Root lifted his bat aloft for the first time as captain
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Joe Rooooootttttt leads from the front

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Root lifted his bat aloft for the first time as captain

England Newly appointed captain Joe Root rode his luck to lead his team’s revival with a unbeaten 184 as the host closed the day with 357-5  the opening day of the first Test against South Africa at Lord’s on Thursday.

Root arrived at the crease at 17-2 and not too long after they were 76-4. When he walked off to a standing ovation at stumps they were 357-5. Danger had been transformed into dominance. Could he have set the tone for this series and for his England tenure? Surely not. Gravity dictates it cannot always be this good.

This was Root’s 11th Test century, his third highest ever Test score, and perhaps the most important of the lot. Batting at Lord’s, in the sun, against a quality attack, with his whole team counting on him and a very tangible sense of a new beginning, Root batted thrillingly, even if he did concede three more chances than he would want.

with Rooootttttt scoring his runs at a strike rate of more than 80, relatively reserved fifties from Stokes (56) and Moeen Ali (61 not out) were all the support he needed to put England in control after the first day of the opening Test.

Earlier in day After Root had won the toss and elected to bat first, South Africa found the perfect amount of movement to get amongst England’s fragile top order. Vernon Philander was especially deadly, taking 2 for 17 in his first spell as he had Alastair Cook caught behind and Keaton Jennings trapped lbw – although replays showed that the latter delivery pitched outside leg stump.

With Morne Morkel exposing Gary Ballance’s old flaws with the full delivery that caught him deep in his crease, and Philander returning to trap Jonny Bairstow lbw before the lunch break, Root’s decision came into question. But England’s middle order is made of sterner stuff, and Root and Stokes dug in after lunch before opening up as the pitch eased and the hot day took its toll on South Africa’s bowlers.

Nevertheless, the first session belonged firmly to the visitors, which should have settled any sense of unease from their build-up – or nerves on the occasion. Philander’s skill throughout the day was superb. He moved the ball both ways off the seam in the morning, with his setup of Bairstow the highlight as he deviated the ball away from the right-hander, then got the following delivery to move in up the slope and catch the batsman in no-man’s land.
Yet after lunch the going became rather tougher. Stokes measured himself well, finding time to hit Keshav Maharaj back over his head for six but also keeping himself in check when Morkel returned for a threatening spell. His luck came on 44 when Morkel overstepped before bowling the left-hander. Stokes duly went to fifty in the over before tea as England took their tally for the session to 100 runs without losing a wicket.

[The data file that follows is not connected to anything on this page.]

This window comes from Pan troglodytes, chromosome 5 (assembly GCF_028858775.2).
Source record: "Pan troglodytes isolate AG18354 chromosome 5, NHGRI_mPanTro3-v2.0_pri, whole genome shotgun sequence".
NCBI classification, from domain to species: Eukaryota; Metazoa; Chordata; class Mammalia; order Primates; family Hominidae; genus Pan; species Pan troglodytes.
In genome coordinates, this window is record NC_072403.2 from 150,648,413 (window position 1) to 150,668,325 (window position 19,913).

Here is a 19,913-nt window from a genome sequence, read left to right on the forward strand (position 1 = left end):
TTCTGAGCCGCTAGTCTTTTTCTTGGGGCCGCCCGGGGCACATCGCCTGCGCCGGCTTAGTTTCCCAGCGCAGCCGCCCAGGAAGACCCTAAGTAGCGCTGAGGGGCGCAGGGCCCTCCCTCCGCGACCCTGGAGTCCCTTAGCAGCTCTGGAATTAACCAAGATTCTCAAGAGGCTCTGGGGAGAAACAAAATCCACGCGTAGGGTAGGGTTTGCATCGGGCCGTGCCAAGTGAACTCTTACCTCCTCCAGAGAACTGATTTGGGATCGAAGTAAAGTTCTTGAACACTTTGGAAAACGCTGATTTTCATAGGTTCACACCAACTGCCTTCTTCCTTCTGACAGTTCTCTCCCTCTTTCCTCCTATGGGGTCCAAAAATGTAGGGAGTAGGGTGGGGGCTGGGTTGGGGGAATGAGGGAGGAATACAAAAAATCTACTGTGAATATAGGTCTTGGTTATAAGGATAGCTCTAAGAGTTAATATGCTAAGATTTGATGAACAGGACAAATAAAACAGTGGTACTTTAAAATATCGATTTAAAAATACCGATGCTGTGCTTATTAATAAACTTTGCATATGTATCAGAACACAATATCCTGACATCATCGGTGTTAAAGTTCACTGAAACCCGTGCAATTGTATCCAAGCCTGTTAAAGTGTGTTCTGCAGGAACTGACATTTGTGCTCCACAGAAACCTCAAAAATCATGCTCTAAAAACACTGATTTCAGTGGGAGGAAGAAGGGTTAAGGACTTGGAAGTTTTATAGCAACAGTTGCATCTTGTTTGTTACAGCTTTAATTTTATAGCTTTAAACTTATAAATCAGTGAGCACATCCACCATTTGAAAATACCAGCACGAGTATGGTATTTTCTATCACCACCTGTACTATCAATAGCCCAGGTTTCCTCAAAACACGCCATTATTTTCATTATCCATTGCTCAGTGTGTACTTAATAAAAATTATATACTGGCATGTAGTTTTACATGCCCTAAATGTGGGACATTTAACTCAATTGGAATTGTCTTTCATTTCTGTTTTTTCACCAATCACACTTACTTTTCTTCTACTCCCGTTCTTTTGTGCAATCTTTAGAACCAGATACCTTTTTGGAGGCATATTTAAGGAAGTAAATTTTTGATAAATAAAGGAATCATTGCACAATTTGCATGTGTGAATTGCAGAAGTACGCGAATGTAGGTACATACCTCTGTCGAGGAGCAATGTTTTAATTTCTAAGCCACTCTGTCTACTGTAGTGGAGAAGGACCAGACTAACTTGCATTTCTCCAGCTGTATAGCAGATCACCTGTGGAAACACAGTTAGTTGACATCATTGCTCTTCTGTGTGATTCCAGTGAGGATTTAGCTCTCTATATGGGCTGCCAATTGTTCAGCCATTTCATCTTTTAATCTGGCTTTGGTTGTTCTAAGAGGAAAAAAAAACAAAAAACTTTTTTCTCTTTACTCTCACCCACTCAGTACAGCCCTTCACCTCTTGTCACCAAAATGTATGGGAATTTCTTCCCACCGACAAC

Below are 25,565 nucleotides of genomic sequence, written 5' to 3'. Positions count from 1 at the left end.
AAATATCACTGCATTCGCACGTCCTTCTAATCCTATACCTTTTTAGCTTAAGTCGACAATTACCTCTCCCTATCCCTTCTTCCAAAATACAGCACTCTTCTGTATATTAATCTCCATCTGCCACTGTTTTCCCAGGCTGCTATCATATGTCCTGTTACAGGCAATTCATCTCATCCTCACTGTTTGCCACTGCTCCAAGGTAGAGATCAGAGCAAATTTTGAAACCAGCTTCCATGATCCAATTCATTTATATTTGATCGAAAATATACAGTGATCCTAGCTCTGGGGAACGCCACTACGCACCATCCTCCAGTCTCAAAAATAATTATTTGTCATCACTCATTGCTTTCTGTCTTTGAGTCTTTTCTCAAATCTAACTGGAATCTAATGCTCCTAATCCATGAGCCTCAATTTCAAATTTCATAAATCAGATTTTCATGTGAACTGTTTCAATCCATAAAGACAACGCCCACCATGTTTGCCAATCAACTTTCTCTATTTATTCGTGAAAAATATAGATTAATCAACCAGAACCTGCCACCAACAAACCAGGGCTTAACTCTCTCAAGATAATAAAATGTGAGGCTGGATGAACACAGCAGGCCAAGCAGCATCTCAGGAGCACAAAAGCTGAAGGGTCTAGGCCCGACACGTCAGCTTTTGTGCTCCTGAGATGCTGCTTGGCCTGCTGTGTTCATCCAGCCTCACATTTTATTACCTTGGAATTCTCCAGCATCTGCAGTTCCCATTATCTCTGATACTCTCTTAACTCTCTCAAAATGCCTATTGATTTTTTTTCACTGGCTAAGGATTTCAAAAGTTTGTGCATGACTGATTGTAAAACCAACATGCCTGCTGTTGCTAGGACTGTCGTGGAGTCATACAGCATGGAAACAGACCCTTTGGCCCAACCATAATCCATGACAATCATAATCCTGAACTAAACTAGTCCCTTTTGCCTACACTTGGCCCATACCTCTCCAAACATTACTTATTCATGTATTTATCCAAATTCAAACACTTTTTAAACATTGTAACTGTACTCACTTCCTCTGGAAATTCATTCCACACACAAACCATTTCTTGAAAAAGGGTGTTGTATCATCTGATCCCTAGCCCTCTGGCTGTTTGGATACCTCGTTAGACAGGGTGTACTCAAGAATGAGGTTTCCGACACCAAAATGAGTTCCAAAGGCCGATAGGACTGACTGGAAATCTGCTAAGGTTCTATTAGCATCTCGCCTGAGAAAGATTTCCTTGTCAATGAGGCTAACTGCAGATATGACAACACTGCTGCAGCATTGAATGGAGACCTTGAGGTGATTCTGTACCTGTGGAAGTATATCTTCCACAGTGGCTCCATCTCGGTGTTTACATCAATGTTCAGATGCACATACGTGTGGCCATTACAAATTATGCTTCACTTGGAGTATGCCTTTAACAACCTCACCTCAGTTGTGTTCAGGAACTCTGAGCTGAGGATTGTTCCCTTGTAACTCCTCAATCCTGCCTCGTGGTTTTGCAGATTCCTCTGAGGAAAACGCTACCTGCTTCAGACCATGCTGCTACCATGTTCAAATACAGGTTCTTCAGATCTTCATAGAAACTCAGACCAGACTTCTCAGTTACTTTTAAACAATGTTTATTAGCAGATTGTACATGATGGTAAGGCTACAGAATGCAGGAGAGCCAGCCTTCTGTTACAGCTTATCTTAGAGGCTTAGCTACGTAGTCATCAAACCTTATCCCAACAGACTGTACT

South Africa’s tactics to Stokes suggested that they fancied the short ball could bring his downfall, and so it proved in the third over after the break. Rabada sent down the bouncer and a faint tickle was pouched by Quinton de Kock. Rabada’s outburst of emotion showed the importance of the dismissal, as the 114-run stand was brought to a close.
Crucially, South Africa were unable to turn one wicket into two and get into the tail. Instead Root struck three fours in four deliveries as he romped to 99, then got the crowd on its feet when he lapped Maharaj away fine on the leg side to become the fourth straight England captain to make a hundred in his first Test as captain.
While Ali was happy to bide his time – even against South Africa’s part-timers, Theunis de Bruyn and Temba Bavuma – Root needed just 43 deliveries to move from 100 to 150. He also needed some luck, as he came down the track to Maharaj on 149 only to see the ball turn past him. De Kock tapped the bails off and Root began to depart, only for the right-hander to survive when it was discovered Maharaj had overstepped.
Having dominated the opening session, South Africa ended it with their heads bowed. They had bowled 13 no-balls and failed to get through 90 overs. Maharaj’s non-dismissal of Root validated England’s decision to pick two spinners, especially with the hot, dry weather set to suck the moisture out of the pitch in the coming days. By the close, Root and Ali had added 167 for the sixth wicket at more than five runs per over. Without early wickets on the second day, it could prove to be a long Test match for Dean Elgar’s men.
Brief Scores: England 357/5 (Joe Root 184*, Moeen Ali 61*; Vernon Philander 3-46) vs South Africa
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